“Harry Page was a tremendously innovative person responsible for bringing angioplasty to this area. He and his partner, Dr. Campbell, established a top-tier program,” Hood said. “Saint Thomas was a very important part of the teaching program for Vanderbilt, with students rotating through its medical and surgical specialties.”

In the late ‘90s, Vanderbilt began a dialogue with the Page-Campbell group about working together clinically. As a result, Vanderbilt Page-Campbell Heart Institute was established in 1999.

Hood was one of the first Page-Campbell cardiologists who began to spend more of his time on the Vanderbilt campus, specifically in the cardiac cath lab as an interventional cardiologist.

“I provided interventional coverage here and at Saint Thomas as well. That was an exciting time,” Hood said. “This was a unique model, having that kind of partnering between a private group and a university-based group. It was being watched by a number of people across the country because it was really very novel.”

When he’s not caring for patients or teaching and mentoring medical students, Rob Hood, M.D., enjoys playing classical guitar, cooking and spending time with his family.

Over the next six years, a growing number of Page-Campbell physicians began seeing patients at Vanderbilt as well as sharing the weekend on-call service. In 2006 Vanderbilt and Page-Campbell officially merged to form the Vanderbilt Heart and Vascular Institute.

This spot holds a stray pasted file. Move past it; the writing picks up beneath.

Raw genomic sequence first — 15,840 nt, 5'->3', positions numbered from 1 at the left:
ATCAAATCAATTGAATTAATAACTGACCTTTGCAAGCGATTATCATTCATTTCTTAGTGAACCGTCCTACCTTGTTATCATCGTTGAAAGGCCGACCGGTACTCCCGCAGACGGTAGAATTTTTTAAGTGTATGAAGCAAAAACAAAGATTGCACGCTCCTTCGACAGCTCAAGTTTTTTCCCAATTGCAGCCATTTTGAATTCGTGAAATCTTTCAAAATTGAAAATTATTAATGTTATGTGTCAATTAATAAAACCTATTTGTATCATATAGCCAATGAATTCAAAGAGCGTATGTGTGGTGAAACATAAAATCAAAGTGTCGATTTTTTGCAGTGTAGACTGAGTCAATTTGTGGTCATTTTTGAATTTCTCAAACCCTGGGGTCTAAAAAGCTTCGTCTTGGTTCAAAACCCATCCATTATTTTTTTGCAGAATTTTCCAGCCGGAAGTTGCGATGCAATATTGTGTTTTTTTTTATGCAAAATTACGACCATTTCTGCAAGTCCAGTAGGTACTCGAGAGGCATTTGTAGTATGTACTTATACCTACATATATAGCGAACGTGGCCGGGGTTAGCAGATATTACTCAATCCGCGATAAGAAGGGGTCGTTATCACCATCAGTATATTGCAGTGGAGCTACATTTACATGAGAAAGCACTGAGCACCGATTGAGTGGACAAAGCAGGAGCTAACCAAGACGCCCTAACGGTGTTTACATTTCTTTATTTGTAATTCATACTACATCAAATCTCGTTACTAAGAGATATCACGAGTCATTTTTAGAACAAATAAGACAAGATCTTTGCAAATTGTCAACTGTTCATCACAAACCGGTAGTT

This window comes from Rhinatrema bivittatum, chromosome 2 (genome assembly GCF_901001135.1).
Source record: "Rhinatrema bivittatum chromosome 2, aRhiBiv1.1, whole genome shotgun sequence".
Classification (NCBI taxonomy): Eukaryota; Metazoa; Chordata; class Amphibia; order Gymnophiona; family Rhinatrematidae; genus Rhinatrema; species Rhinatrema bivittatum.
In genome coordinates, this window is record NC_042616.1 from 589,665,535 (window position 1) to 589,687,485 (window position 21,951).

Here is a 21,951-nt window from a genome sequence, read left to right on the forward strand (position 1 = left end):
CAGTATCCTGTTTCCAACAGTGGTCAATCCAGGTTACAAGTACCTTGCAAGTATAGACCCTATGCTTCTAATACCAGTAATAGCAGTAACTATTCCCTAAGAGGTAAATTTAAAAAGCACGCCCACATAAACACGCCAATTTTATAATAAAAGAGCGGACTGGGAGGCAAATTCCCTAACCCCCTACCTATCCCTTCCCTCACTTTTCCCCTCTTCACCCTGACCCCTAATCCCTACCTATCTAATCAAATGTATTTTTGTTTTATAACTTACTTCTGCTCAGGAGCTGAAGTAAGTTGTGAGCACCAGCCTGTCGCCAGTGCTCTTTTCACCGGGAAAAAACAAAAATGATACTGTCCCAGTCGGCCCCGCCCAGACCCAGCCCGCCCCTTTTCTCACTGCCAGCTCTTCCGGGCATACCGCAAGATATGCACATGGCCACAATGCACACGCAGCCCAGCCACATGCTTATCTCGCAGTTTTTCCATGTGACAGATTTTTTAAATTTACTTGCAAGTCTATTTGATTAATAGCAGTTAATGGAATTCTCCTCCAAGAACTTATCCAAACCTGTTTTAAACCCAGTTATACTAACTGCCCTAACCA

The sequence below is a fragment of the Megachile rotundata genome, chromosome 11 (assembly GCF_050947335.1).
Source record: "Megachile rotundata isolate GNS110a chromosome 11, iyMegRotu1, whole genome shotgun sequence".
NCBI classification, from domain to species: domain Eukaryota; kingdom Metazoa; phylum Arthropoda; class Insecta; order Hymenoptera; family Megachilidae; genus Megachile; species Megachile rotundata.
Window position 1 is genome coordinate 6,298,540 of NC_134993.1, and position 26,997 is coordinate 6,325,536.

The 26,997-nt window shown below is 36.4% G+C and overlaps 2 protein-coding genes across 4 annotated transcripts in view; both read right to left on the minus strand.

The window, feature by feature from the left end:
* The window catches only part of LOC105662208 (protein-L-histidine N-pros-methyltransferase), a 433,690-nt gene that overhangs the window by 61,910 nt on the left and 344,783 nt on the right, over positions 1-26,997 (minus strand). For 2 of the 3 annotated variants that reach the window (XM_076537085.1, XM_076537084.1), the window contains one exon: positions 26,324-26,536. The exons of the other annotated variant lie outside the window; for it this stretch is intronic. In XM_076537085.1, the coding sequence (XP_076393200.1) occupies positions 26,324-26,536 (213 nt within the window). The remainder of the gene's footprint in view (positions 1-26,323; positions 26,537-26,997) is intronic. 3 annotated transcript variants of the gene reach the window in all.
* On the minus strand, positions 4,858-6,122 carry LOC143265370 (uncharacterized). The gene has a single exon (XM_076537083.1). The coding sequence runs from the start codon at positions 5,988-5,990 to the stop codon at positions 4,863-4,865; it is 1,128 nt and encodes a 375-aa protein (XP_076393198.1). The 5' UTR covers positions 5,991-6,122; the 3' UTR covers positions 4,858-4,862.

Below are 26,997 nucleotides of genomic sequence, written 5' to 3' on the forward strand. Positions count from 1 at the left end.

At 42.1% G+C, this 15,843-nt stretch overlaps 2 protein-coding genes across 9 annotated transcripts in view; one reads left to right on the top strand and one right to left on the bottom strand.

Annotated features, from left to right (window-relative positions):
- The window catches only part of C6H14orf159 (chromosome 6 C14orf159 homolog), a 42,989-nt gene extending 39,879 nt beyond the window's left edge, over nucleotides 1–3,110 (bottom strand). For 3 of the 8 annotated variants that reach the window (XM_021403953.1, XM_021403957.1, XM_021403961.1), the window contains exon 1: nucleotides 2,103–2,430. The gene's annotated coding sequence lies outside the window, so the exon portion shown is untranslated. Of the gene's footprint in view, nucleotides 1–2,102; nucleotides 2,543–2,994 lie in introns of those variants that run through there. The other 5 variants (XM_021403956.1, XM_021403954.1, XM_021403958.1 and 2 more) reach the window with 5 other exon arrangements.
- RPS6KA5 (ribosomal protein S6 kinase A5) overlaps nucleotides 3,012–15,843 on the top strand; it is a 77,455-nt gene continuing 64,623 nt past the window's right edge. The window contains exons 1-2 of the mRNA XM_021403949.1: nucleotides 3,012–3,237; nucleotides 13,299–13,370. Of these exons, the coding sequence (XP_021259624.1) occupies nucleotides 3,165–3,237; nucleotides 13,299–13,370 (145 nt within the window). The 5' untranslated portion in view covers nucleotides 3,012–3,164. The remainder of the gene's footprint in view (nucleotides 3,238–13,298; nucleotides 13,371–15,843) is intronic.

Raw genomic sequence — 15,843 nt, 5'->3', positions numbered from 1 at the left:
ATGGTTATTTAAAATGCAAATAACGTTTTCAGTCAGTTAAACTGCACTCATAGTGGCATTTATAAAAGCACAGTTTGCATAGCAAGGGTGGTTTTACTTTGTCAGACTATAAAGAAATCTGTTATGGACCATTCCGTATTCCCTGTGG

“Change can be challenging and even the most positive change can be stressful. There is definitely a shared sense of excitement for the future,” Hood said in a VUMC Reporter interview at the time. “We are all looking forward to the opportunity to work in an environment where we have a collegial relationship with co-workers and can provide the best care while having fun doing it.”

His collaborative nature has not gone unnoticed by Vanderbilt leadership, who have tapped him for a number of administrative roles.

Hood serves as medical director for Vanderbilt Health One Hundred Oaks, associate chief medical officer for Vanderbilt Medical Group and medical director for the Office of Outpatient Referral Assistance.

He continues to see patients in clinic three-and-a-half days a week and in Kentucky once a month. He rounds with residents and medical students for two-week blocks and has participated in a mentoring program with medical students.

“While I do enjoy the on-the-ward teaching, I have also really enjoyed my involvement as a mentor for medical students, which has been afforded by participation in Curriculum 2.0. Being able to share insights which I have retained from my own mentors many years ago has meant as much to me as to my students.”

For Hood, patient care is like a great book you don’t want to end, and he has no interest in closing that chapter. Instead, he continues to strike a balance by spending time with his wife, Kathy, and their adult sons, Alex and Nick, playing classical guitar and cooking. Of course, he also makes time to indulge his love of great literature.

“I have been very, very fortunate to have a remarkably supportive family. It was hard to maintain the amount of family contact I wanted to have, but they were very understanding and supportive. Likewise, I would find ways to try to protect my time with my family,” he said.

Hood sets a great example for his patients by exercising regularly. Staying true to his ability to adapt to change, he purchased a Fitbit activity tracker to determine if it would benefit his patients, whose best interests he always has at heart.